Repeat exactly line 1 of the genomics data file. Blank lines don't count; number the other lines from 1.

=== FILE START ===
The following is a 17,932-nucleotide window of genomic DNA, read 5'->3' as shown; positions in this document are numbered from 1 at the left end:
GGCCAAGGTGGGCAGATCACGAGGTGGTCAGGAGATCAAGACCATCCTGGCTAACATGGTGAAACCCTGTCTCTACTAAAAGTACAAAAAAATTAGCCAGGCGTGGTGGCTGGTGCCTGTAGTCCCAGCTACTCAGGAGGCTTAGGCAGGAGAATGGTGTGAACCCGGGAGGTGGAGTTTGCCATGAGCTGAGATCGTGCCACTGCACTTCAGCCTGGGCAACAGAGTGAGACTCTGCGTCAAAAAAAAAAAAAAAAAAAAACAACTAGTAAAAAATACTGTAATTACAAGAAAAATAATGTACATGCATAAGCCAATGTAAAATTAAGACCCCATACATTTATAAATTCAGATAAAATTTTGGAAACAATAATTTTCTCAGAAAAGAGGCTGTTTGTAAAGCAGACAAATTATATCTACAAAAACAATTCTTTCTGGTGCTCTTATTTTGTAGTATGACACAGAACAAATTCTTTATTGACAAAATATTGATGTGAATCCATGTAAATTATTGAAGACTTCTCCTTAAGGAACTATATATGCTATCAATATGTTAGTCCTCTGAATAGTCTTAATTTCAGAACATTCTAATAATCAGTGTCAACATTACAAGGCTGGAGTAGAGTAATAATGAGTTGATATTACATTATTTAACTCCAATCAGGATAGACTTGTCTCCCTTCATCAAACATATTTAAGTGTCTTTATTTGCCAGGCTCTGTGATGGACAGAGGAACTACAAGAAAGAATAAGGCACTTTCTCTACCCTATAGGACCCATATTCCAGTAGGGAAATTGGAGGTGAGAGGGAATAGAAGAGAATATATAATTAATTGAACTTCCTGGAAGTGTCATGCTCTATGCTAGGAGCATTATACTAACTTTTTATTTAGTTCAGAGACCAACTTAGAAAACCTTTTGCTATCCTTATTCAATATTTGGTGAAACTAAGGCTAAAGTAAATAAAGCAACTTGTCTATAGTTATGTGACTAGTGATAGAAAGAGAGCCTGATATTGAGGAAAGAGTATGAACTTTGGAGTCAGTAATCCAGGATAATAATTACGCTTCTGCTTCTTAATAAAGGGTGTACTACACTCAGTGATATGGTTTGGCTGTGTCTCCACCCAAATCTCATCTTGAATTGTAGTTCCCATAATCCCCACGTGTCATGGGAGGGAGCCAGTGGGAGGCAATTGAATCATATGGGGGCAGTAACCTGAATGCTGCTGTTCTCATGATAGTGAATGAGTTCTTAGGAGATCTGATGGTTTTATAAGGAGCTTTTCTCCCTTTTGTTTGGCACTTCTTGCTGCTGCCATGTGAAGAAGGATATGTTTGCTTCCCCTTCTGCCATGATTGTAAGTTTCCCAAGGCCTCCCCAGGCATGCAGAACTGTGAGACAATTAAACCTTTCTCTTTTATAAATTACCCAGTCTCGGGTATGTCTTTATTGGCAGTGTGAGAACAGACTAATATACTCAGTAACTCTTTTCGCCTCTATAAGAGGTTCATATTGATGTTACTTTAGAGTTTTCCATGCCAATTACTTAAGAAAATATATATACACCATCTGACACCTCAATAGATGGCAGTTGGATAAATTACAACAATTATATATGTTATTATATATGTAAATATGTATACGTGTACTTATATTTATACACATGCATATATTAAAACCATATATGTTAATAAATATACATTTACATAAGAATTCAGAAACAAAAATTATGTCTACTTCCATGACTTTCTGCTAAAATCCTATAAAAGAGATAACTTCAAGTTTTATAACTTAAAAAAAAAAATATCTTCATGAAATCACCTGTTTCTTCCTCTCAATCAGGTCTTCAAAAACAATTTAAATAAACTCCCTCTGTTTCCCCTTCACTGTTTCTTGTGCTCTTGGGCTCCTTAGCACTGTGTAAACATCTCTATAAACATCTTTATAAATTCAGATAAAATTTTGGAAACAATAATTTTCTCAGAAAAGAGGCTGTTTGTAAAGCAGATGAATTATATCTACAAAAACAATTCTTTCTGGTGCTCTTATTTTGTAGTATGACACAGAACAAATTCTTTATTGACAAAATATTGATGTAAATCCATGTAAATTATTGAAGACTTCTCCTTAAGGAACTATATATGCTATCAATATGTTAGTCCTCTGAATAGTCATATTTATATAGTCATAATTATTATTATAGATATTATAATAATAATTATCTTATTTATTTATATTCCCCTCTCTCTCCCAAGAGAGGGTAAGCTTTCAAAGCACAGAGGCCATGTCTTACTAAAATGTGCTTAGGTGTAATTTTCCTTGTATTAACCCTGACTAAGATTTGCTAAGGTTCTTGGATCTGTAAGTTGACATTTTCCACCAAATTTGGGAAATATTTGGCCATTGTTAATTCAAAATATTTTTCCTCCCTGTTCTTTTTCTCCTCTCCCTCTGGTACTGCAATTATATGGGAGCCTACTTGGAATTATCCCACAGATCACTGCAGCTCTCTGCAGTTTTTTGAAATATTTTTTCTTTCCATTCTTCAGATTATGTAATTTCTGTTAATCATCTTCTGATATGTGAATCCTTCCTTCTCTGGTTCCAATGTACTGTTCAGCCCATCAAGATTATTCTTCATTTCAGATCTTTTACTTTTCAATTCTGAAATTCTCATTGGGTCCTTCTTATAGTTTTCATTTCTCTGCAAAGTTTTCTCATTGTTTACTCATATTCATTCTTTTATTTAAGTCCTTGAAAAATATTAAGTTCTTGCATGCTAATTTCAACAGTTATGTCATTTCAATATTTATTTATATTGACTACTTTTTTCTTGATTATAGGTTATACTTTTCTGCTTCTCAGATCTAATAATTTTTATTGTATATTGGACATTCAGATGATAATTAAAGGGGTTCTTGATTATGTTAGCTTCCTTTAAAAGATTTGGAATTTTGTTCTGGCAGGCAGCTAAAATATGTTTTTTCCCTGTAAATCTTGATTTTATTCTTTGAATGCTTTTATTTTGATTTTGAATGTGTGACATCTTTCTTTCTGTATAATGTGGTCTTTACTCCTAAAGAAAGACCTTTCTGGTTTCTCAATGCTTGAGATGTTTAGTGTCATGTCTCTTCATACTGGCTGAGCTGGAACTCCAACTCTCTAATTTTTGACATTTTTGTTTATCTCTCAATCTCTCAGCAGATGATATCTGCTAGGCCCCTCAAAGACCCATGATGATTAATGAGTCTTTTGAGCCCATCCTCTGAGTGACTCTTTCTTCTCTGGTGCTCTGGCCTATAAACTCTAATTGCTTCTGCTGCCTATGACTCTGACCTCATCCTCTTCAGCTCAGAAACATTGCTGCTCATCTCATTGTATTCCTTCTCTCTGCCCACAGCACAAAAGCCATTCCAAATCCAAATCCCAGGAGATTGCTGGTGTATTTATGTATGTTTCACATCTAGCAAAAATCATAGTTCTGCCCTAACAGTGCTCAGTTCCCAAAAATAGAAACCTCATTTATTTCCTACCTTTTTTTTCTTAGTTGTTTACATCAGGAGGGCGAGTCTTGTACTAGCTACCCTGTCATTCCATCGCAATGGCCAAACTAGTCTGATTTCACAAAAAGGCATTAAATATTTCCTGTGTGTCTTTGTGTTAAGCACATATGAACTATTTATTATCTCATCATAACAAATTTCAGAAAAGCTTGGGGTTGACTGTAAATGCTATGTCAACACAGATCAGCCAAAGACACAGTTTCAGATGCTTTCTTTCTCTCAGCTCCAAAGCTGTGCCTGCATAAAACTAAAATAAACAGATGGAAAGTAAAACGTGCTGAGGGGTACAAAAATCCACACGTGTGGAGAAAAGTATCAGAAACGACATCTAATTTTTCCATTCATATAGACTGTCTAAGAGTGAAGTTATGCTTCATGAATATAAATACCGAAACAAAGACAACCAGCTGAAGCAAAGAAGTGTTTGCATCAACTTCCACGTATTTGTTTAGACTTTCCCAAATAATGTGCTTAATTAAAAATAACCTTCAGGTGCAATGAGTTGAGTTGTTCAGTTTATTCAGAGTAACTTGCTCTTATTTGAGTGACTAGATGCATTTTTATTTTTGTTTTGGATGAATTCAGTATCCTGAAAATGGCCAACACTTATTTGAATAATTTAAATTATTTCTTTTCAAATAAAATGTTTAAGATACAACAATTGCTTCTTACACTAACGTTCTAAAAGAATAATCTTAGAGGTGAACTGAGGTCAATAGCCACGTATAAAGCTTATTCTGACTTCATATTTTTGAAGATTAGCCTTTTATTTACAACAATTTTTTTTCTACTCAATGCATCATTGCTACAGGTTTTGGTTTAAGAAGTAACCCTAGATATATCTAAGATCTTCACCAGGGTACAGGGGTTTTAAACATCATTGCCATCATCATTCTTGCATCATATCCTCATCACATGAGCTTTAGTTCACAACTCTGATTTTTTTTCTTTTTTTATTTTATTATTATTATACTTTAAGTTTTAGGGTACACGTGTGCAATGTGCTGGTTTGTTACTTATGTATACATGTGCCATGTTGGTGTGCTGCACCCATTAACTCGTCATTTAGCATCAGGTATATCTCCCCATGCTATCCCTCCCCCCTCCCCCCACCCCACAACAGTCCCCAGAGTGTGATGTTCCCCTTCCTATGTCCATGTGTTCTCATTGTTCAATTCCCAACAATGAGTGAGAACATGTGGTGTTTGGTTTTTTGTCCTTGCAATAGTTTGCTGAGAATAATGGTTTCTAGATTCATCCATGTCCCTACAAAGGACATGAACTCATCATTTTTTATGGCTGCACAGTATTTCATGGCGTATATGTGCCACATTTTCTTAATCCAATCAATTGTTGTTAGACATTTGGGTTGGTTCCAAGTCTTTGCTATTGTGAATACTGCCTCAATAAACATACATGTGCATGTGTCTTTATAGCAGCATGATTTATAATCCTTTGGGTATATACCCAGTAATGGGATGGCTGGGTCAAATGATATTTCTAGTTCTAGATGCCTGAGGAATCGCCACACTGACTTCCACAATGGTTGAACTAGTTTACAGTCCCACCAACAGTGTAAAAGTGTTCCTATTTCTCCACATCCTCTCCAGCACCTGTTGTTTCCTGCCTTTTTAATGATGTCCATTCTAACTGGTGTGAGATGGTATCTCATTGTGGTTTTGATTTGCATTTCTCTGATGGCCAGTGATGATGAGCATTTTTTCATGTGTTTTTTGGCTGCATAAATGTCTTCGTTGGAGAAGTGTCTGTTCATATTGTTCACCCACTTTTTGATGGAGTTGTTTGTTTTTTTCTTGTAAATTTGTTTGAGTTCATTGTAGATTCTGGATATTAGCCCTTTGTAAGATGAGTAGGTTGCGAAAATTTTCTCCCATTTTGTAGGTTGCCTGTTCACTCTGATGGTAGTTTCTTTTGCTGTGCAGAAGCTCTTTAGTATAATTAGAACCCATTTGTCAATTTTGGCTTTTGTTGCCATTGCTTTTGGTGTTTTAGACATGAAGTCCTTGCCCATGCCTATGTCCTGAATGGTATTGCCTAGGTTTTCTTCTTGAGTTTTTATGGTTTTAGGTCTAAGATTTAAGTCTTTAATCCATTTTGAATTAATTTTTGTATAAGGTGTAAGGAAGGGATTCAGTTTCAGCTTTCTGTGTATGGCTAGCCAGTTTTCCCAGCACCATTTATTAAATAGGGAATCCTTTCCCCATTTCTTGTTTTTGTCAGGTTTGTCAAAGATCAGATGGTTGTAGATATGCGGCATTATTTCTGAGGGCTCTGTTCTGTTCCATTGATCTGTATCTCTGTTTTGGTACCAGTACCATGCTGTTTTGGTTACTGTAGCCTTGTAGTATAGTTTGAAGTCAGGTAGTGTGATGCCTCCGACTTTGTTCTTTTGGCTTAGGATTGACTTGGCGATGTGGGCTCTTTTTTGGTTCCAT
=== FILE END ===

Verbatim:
The following is a 17,932-nucleotide window of genomic DNA, read 5'->3' as shown; positions in this document are numbered from 1 at the left end: